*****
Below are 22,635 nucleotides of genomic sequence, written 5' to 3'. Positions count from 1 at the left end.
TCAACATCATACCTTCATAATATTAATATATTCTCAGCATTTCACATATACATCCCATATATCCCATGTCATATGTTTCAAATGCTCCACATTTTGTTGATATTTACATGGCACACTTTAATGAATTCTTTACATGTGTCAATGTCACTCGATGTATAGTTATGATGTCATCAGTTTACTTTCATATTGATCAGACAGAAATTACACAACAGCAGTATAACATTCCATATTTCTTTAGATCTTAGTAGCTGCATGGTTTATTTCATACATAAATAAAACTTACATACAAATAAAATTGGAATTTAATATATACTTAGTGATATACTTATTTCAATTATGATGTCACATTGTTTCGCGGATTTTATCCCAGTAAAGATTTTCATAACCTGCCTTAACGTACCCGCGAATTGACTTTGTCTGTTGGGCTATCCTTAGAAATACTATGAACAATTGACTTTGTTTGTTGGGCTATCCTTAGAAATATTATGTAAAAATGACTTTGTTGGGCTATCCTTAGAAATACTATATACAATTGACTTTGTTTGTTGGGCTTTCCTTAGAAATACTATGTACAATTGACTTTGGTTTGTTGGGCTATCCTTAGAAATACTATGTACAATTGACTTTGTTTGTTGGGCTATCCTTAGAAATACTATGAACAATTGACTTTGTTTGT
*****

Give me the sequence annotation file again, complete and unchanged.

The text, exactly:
Below are 22,635 nucleotides of genomic sequence, written 5' to 3'. Positions count from 1 at the left end.
TCAACATCATACCTTCATAATATTAATATATTCTCAGCATTTCACATATACATCCCATATATCCCATGTCATATGTTTCAAATGCTCCACATTTTGTTGATATTTACATGGCACACTTTAATGAATTCTTTACATGTGTCAATGTCACTCGATGTATAGTTATGATGTCATCAGTTTACTTTCATATTGATCAGACAGAAATTACACAACAGCAGTATAACATTCCATATTTCTTTAGATCTTAGTAGCTGCATGGTTTATTTCATACATAAATAAAACTTACATACAAATAAAATTGGAATTTAATATATACTTAGTGATATACTTATTTCAATTATGATGTCACATTGTTTCGCGGATTTTATCCCAGTAAAGATTTTCATAACCTGCCTTAACGTACCCGCGAATTGACTTTGTCTGTTGGGCTATCCTTAGAAATACTATGAACAATTGACTTTGTTTGTTGGGCTATCCTTAGAAATATTATGTAAAAATGACTTTGTTGGGCTATCCTTAGAAATACTATATACAATTGACTTTGTTTGTTGGGCTTTCCTTAGAAATACTATGTACAATTGACTTTGGTTTGTTGGGCTATCCTTAGAAATACTATGTACAATTGACTTTGTTTGTTGGGCTATCCTTAGAAATACTATGAACAATTGACTTTGTTTGT